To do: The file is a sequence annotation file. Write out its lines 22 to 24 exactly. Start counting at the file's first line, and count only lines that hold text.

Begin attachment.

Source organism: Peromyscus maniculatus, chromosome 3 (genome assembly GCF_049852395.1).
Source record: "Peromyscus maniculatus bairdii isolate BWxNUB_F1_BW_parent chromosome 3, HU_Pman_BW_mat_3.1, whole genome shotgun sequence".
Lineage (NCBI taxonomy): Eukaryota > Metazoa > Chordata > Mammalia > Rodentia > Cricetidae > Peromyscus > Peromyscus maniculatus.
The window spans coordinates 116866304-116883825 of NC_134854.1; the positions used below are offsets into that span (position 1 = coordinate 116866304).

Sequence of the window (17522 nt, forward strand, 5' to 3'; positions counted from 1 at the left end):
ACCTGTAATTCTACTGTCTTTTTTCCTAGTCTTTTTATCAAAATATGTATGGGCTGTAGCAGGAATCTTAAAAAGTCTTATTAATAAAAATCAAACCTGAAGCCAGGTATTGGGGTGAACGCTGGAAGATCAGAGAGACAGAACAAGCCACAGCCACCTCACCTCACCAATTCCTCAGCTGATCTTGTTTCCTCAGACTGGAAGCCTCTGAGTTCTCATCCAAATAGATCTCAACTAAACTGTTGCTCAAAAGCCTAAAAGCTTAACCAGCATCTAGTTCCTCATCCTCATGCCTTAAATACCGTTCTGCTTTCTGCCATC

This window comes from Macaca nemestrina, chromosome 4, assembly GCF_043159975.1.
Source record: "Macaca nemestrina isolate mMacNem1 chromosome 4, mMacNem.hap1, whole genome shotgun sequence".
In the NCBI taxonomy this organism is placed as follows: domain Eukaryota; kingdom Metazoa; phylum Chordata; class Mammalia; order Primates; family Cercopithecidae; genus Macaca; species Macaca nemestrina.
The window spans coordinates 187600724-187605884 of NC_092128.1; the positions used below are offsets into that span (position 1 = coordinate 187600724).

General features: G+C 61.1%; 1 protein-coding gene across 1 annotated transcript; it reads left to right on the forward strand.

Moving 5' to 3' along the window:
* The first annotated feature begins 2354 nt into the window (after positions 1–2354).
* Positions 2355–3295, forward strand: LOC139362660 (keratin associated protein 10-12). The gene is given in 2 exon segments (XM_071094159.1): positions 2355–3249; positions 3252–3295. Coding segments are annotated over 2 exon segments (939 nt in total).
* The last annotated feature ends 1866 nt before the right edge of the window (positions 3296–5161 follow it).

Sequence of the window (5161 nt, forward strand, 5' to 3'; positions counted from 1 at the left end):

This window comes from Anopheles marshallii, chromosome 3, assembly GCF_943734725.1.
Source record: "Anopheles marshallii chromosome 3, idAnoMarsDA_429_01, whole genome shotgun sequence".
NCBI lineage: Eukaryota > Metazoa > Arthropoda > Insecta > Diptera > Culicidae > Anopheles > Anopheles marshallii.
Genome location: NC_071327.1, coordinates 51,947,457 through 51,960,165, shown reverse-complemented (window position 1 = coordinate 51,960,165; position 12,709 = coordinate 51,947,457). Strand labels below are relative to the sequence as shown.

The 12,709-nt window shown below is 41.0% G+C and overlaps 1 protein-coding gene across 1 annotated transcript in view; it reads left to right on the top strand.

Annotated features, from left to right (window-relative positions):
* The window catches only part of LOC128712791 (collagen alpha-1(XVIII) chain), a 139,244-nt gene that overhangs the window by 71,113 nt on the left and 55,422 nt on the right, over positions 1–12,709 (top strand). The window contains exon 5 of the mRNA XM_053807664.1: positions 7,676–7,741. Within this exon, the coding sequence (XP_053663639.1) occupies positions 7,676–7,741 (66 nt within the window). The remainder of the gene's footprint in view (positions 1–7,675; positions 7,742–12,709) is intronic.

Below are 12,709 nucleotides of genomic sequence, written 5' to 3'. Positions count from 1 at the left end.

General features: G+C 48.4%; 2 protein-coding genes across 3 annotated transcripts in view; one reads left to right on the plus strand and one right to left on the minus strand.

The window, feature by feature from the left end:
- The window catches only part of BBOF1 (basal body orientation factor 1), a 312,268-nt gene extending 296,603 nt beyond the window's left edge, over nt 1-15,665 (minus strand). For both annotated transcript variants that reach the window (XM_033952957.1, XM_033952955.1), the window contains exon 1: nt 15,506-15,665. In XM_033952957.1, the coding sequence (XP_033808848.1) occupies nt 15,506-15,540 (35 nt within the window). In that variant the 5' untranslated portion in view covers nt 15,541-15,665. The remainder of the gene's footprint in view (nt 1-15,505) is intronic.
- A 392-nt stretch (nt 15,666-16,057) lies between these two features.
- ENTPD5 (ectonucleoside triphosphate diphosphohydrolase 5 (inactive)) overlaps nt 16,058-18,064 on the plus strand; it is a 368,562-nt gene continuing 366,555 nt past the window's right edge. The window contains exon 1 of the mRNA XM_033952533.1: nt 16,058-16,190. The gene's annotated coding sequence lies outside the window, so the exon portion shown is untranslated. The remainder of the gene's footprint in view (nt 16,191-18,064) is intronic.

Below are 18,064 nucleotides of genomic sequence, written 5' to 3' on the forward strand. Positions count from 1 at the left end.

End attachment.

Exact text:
Annotated features, from left to right (window-relative positions):
* The window catches only part of LOC128712791 (collagen alpha-1(XVIII) chain), a 139,244-nt gene that overhangs the window by 71,113 nt on the left and 55,422 nt on the right, over positions 1–12,709 (top strand). The window contains exon 5 of the mRNA XM_053807664.1: positions 7,676–7,741. Within this exon, the coding sequence (XP_053663639.1) occupies positions 7,676–7,741 (66 nt within the window). The remainder of the gene's footprint in view (positions 1–7,675; positions 7,742–12,709) is intronic.

Below are 12,709 nucleotides of genomic sequence, written 5' to 3'. Positions count from 1 at the left end.